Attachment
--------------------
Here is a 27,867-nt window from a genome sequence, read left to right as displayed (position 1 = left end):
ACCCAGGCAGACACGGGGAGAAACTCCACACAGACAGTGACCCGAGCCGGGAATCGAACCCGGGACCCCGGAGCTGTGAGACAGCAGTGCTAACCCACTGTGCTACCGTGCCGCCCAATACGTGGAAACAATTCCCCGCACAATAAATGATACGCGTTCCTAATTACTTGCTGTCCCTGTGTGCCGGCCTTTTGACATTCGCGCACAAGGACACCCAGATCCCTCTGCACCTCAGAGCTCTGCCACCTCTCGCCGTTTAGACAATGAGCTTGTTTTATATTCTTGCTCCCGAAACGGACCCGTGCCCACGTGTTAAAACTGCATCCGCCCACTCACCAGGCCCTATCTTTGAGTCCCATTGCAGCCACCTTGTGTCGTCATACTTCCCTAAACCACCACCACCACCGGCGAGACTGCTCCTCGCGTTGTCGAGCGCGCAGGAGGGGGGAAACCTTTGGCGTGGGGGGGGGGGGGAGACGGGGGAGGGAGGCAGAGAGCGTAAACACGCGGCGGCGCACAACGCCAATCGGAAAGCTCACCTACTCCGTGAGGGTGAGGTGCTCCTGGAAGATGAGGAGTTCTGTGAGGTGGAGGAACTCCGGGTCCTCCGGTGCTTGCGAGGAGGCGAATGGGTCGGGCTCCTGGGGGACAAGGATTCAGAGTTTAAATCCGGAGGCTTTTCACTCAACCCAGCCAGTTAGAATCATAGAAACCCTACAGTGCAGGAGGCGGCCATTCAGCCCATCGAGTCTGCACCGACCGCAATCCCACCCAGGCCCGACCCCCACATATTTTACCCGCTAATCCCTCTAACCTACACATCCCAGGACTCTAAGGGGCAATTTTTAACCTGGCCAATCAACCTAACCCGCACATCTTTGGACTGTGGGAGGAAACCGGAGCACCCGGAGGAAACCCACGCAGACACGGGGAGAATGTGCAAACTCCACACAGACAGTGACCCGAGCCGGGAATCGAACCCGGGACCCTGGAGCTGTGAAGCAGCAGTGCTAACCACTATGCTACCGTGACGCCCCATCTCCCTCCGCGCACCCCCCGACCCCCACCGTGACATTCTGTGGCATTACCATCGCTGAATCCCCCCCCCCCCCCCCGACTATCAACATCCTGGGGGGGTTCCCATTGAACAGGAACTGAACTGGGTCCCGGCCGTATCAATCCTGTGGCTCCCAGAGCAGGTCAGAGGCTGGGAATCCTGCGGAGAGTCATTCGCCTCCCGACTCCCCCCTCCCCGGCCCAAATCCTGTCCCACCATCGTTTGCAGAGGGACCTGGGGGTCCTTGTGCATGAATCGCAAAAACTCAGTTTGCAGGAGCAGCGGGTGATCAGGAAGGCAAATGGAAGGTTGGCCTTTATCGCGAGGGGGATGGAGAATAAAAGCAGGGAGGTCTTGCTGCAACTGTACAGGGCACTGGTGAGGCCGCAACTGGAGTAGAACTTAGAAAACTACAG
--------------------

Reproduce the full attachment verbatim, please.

Here is a 27,867-nt window from a genome sequence, read left to right as displayed (position 1 = left end):
ACCCAGGCAGACACGGGGAGAAACTCCACACAGACAGTGACCCGAGCCGGGAATCGAACCCGGGACCCCGGAGCTGTGAGACAGCAGTGCTAACCCACTGTGCTACCGTGCCGCCCAATACGTGGAAACAATTCCCCGCACAATAAATGATACGCGTTCCTAATTACTTGCTGTCCCTGTGTGCCGGCCTTTTGACATTCGCGCACAAGGACACCCAGATCCCTCTGCACCTCAGAGCTCTGCCACCTCTCGCCGTTTAGACAATGAGCTTGTTTTATATTCTTGCTCCCGAAACGGACCCGTGCCCACGTGTTAAAACTGCATCCGCCCACTCACCAGGCCCTATCTTTGAGTCCCATTGCAGCCACCTTGTGTCGTCATACTTCCCTAAACCACCACCACCACCGGCGAGACTGCTCCTCGCGTTGTCGAGCGCGCAGGAGGGGGGAAACCTTTGGCGTGGGGGGGGGGGGGAGACGGGGGAGGGAGGCAGAGAGCGTAAACACGCGGCGGCGCACAACGCCAATCGGAAAGCTCACCTACTCCGTGAGGGTGAGGTGCTCCTGGAAGATGAGGAGTTCTGTGAGGTGGAGGAACTCCGGGTCCTCCGGTGCTTGCGAGGAGGCGAATGGGTCGGGCTCCTGGGGGACAAGGATTCAGAGTTTAAATCCGGAGGCTTTTCACTCAACCCAGCCAGTTAGAATCATAGAAACCCTACAGTGCAGGAGGCGGCCATTCAGCCCATCGAGTCTGCACCGACCGCAATCCCACCCAGGCCCGACCCCCACATATTTTACCCGCTAATCCCTCTAACCTACACATCCCAGGACTCTAAGGGGCAATTTTTAACCTGGCCAATCAACCTAACCCGCACATCTTTGGACTGTGGGAGGAAACCGGAGCACCCGGAGGAAACCCACGCAGACACGGGGAGAATGTGCAAACTCCACACAGACAGTGACCCGAGCCGGGAATCGAACCCGGGACCCTGGAGCTGTGAAGCAGCAGTGCTAACCACTATGCTACCGTGACGCCCCATCTCCCTCCGCGCACCCCCCGACCCCCACCGTGACATTCTGTGGCATTACCATCGCTGAATCCCCCCCCCCCCCCCCGACTATCAACATCCTGGGGGGGTTCCCATTGAACAGGAACTGAACTGGGTCCCGGCCGTATCAATCCTGTGGCTCCCAGAGCAGGTCAGAGGCTGGGAATCCTGCGGAGAGTCATTCGCCTCCCGACTCCCCCCTCCCCGGCCCAAATCCTGTCCCACCATCGTTTGCAGAGGGACCTGGGGGTCCTTGTGCATGAATCGCAAAAACTCAGTTTGCAGGAGCAGCGGGTGATCAGGAAGGCAAATGGAAGGTTGGCCTTTATCGCGAGGGGGATGGAGAATAAAAGCAGGGAGGTCTTGCTGCAACTGTACAGGGCACTGGTGAGGCCGCAACTGGAGTAGAACTTAGAAAACTACAG